Central Michigan, however, would like to submit for your notice that it has gone 196 in two of the last four meets. That should tell us that CMU has the routines to be able to pounce on a semi-mistake or a full mistake. And we sure have seen Illinois go disaster-town plenty of times this season. Not just on beam, either. That vault lineup went 48.450 three weeks ago, and if something like that were to happen again, Central Michigan would pull out Denelle Pedrick’s DTY, take that lead, and run. We’re going to see a couple rotation scores in the 48 here, and that’s not a disaster, but a 48.5 rotation means a loss. For either team.
What Illinois has going for it, and what makes the team capable of an unassailable score in the mid 196s, is the starring routine (or two) on most events, particularly on bars. Those 9.9s from Howell and Otto can put the total well over 196 pace as long as the others deliver enough 9.800s, which would make Illinois very tough to catch.
George Washington v. Lindenwood
Both George Washington and Lindenwood got the draw they wanted, the one that presents the best opportunity to advance. But, of course, only one can. It’s like they both participated in the Gymternet Favorites Semifinal last weekend, where they ousted UIC to get the final two spots at regionals, and now they must go head-to-head in the Gymternet Favorites Final.
Because Lindenwood is a DII squad that’s more often than not going to score around 195.3 for a solid meet, it’s easy to lean toward George Washington as the favorite, but the scores tell us that this should be the closest of all the play-in meets with almost nothing to separate the two over the course of the season.
Vault – GW 48.835, Lindenwood 48.865
Bars – GW 48.915, Lindenwood 48.815
Beam – GW 48.865, Lindenwood 48.905
Floor – GW 49.020, Lindenwood 49.020
Total – GW 195.635, Lindenwood 195.605
The margin is less than a step.
The best argument for George Washington comes in the form of its recent performances. In its last two meets, GW has gone 196.025 and 195.825, scores that were necessary to avert what looked like a nasty fate only a few weeks ago—and scores that should outpace a Lindenwood hit. Lindenwood’s valiant meet at MICs to snatch a regionals place came with a 195.350, a score that’s unlikely to keep the run going in the play-in, even if the scoring at MICs looked tighter than at EAGLs.
Expect both teams to excel more in the second half of the meet than the first—so the first half is really just about not giving the farm away. There’s probably going to be a lot of back-and-forth 9.7s in those first two rotations, which is fine. On Friday, a 9.7 is a bad score, but on Thursday, you take it. If there’s a counting 9.6, however, then we’ve got a problem. Any kind of lead at the halfway point for either team would be a dream because overall-lineup-wise, it’s supposed to be pretty close. Those vault lineups in particular are of very, very similar quality and composition.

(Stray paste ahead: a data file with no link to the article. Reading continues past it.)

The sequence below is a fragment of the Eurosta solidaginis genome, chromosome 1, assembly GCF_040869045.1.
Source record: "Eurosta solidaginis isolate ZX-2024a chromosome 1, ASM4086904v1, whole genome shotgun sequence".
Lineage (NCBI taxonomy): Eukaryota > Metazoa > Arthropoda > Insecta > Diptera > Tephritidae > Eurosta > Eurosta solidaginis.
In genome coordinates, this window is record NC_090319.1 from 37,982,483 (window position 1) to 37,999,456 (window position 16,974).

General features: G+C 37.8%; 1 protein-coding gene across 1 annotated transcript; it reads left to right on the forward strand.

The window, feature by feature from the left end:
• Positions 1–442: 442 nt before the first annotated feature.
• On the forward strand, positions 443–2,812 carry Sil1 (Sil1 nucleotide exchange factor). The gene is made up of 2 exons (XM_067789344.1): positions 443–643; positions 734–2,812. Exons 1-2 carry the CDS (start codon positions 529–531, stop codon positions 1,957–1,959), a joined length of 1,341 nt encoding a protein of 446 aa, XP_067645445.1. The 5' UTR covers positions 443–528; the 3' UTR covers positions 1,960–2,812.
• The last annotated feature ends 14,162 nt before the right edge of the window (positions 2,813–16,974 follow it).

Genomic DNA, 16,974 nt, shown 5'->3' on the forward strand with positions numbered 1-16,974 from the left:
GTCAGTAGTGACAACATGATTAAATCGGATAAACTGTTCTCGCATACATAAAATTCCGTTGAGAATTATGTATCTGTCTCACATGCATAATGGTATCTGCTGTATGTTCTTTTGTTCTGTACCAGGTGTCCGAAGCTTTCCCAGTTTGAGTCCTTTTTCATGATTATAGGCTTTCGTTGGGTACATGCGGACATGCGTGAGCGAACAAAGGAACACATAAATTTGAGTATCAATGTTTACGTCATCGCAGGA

Most important for Lindenwood’s chance at the upset will be floor. On the occasions when we’ve seen Lindenwood record the kind of total score it will take to win a play-in, it has come with a floor number comfortably over 49. If the judges are feeling pretty “this is a 9.700” about Lindenwood’s floor routines the way they were at MICs, I don’t see Lindenwood winning without help. But over the last month or so, we’ve also seen multiple occasions when the lineup is majority 9.8s, and that would keep Lindenwood right in it—especially if GW finds that the supporting scores for Zois and Crasa have gone missing again.
A big Lindenwood question: what of the injury to Courtney Mitchell that led her to be carried off the floor at MICs? She was their best all-arounder this season and provided a critical score on every event. Does Lindenwood still have the routines to get a high 195?
Iowa v. Arizona
Iowa and Arizona will have the afternoon to themselves on Play-In Thursday since the other meets will have wrapped up by the time this one begins. And it should be deserving of all those eyes—a close meet between two teams separated by only .005 in NQS and with identical strengths and weaknesses.
Vault – Iowa 48.890, Arizona 48.825
Bars – Iowa 49.095, Arizona 49.055
Beam – Iowa 48.860, Arizona 48.915
Floor – Iowa 49.215, Arizona 49.180
Total – Iowa 196.060, Arizona 195.975
For both teams, this season has been all about bars and floor. Floor is, against all odds, Arizona’s best event. Suddenly. From looking in preseason like the lineup maybe had three usable routines, this has become Arizona’s most cohesive collection of 9.8s across the events, and even though bars hasn’t been…awesome all the time…a lineup with the 9.9 potential from Spencer and Berg really has no business putting up some 48.7-with-a-fall like it did at Pac-12s.
Iowa, however, enjoys the higher NQS on both of those events and typically expects to win those two pieces if its to have a successful day, especially with those big, precise, nationally competitive bars routines from Chow and Kampschroeder that led Iowa over 196 at Big Tens. But both teams aren’t going to win those events, so something’s got to give there.
Or not. Because let’s be honest, we’re all super scared of beam for everyone. Arizona’s implosion at the Pac-12 Champs is still fresh in the mind, while Iowa nearly suffered the same fate at Big Tens and has broken 49 on the event just once all season. Beam is an inescapably risky proposition for both teams, and if you were to invent a one-week time machine and come back to tell me that this meet is decided exclusively by who falls the fewest times on beam, I would not be surprised at all.